A light-responsive crystalline material capable of overcoming challenges encountered in earlier studies has been developed by Researchers at Kyoto University’s Institute for Integrated Cell-Material Sciences (iCeMS) and the University of Tokyo.
Entangled porous coordination polymers like ‘wire-and string puzzles’ enable reversible and repeatable photomodulation of CO2 sorption. The single crystals of the porous material showed a drastic color change upon irradiation of ultraviolet and visible light. Credit: KYOTO UNIVERSITY ICEMS
When exposed to light, photochromic molecules change their chemical structures or electronic states. These molecules play vital roles in the development of ‘photoresponsive’ materials capable of being used in delivery systems for controlled release of drugs, or to produce dynamic scaffolds for tissue engineering, among several other applications. However, to date, their use with solid materials has been established to be challenging since the materials have been too firm to allow reversible and repeatable changes.
Susumu Kitagawa of iCeMS, Hiroshi Sato of the University of Tokyo, along with their colleagues, developed a flexible porous crystal made up of a photoresponsive dithienylethene derivative, zinc ions (Zn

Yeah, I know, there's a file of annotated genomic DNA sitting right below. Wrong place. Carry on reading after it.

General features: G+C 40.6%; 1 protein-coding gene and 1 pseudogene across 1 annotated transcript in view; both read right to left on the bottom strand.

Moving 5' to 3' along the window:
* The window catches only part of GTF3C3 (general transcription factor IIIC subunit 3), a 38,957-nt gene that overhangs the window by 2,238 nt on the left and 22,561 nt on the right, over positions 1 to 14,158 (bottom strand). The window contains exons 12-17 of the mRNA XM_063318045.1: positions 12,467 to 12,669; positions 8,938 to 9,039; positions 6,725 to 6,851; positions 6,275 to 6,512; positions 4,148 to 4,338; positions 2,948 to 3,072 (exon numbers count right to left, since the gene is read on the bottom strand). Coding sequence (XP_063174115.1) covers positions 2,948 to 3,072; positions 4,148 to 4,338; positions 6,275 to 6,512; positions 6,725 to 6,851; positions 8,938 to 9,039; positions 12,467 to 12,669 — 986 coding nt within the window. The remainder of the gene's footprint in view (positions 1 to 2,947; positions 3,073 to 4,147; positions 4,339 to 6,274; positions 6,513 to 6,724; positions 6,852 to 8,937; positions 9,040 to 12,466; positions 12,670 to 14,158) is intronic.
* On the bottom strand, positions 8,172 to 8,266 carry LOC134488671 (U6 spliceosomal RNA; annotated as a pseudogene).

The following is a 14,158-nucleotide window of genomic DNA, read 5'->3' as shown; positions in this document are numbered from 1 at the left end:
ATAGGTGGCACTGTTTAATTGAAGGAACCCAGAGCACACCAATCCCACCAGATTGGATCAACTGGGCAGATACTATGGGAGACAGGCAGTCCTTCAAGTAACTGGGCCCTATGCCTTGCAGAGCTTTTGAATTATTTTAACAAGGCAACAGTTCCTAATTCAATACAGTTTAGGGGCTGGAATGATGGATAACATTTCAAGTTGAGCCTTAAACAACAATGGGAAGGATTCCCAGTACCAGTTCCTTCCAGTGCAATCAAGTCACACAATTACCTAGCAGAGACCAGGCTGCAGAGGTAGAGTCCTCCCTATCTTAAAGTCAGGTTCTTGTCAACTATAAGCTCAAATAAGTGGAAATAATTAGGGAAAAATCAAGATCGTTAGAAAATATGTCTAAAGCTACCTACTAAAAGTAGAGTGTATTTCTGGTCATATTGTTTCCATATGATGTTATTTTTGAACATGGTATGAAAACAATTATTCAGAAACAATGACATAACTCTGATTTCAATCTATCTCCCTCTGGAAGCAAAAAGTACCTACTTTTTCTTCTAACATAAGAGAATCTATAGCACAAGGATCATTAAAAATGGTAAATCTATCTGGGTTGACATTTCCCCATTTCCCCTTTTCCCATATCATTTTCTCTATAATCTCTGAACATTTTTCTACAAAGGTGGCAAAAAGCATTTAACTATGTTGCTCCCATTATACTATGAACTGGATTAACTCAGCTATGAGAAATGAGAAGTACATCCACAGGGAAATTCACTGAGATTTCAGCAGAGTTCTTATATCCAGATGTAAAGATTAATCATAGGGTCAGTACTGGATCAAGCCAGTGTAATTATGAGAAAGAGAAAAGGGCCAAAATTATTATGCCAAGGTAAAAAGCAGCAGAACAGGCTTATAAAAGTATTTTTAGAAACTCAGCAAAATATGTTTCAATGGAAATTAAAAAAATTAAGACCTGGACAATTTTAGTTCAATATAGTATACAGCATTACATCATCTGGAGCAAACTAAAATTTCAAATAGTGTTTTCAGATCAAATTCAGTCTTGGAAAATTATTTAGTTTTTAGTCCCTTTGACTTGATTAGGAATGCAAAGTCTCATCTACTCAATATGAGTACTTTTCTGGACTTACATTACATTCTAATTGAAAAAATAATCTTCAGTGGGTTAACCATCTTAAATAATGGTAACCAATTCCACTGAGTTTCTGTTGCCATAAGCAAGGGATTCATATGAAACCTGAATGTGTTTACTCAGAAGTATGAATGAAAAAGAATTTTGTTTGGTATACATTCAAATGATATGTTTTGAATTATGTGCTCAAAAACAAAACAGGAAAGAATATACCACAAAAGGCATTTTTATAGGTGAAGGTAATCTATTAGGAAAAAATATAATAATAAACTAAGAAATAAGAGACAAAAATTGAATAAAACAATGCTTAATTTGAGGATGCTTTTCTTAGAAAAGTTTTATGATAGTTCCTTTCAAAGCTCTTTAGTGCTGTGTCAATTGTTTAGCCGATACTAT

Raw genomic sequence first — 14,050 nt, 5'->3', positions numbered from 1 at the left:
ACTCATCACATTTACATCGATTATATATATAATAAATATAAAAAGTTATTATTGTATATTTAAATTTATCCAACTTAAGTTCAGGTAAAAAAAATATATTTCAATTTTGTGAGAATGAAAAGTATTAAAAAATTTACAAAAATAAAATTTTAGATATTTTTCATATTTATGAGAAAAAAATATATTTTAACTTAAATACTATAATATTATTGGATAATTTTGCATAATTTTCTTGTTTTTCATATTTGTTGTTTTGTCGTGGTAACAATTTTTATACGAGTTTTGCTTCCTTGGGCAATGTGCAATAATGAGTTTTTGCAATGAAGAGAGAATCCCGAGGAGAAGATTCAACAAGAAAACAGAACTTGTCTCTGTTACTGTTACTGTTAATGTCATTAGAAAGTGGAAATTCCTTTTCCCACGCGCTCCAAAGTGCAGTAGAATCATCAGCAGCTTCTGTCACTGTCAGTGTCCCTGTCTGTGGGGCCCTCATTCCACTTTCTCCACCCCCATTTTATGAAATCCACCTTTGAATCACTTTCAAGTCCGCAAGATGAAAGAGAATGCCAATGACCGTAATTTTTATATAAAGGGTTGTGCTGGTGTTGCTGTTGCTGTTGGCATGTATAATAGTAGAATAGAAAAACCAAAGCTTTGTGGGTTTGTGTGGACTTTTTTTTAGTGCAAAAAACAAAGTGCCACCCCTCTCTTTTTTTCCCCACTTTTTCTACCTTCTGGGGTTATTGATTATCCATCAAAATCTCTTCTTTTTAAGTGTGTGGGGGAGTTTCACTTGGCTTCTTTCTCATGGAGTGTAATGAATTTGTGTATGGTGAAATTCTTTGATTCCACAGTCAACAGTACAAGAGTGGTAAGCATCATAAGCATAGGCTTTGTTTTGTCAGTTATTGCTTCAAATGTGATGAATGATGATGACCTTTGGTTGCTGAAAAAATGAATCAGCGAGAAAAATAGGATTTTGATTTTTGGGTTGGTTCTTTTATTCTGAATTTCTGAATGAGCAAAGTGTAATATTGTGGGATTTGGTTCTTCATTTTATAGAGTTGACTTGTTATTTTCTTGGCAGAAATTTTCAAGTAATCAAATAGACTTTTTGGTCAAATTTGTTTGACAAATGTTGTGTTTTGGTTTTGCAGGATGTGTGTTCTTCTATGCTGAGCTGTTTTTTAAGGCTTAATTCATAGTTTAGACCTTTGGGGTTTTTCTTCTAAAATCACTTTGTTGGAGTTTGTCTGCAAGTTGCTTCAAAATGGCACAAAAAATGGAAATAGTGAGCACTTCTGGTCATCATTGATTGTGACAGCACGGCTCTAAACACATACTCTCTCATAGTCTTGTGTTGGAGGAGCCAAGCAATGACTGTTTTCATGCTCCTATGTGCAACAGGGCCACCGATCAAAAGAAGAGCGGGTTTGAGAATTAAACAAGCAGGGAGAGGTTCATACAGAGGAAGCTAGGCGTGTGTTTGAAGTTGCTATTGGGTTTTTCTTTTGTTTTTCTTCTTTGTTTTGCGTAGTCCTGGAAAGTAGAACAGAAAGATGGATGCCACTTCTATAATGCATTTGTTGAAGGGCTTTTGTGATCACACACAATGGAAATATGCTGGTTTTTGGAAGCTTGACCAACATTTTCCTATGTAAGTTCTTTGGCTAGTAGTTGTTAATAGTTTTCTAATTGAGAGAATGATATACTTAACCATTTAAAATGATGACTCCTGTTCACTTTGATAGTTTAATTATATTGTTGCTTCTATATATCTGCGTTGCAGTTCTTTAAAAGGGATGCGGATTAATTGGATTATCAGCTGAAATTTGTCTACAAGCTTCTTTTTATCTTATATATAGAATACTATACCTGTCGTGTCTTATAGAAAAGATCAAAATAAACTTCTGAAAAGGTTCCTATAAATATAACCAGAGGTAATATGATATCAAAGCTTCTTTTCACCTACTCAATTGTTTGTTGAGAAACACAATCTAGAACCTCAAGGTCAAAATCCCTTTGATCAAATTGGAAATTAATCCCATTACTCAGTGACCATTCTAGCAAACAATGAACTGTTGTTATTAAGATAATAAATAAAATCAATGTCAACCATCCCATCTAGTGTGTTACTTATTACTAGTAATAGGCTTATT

2+), and 1,4-benenzenedicarboxylate.
The ‘porous coordination polymer’ comprised of two-dimensional sheets attached by pillars of photoresponsive molecules, which developed a three-dimensional, entangled framework. The entwined components are compared to twisted metal wire and string puzzles by the Researchers.
The channels changed shape when exposed to light because of the flexible nature of the entangled framework. When exposed to ultraviolet irradiation, the distance between the two layers shrank and when lit by visible light it expanded.
The potential of the material to uptake carbon dioxide (CO
2) was tested by the Researchers. The material adsorbed up to 136 ml of CO 2 when it was not irradiated. The pores shrank when exposed to ultraviolet light, reducing CO 2 adsorption to 108 ml. CO 2 absorption increased again to 129 ml when exposed to visible light. Re-exposure to ultraviolet light resulted in a decrease to 96 ml.
The entangled framework of the polymer allows these repeatable and reversible CO
2 absorption changes; it makes room for the photoresponsive molecules to change while permitting them to discharge their strain into the flexible material.
Initial tests specified that the porous crystal is also capable of adsorbing other gases, such as nitrogen, at different temperatures, however an in depth analysis is needed.
“Our strategy will grant access to a new dimension of porous compounds as platforms for various photochemical conversions and the photomodulation of porous properties,” conclude the Researchers in their study, featured in the journal Nature Communications.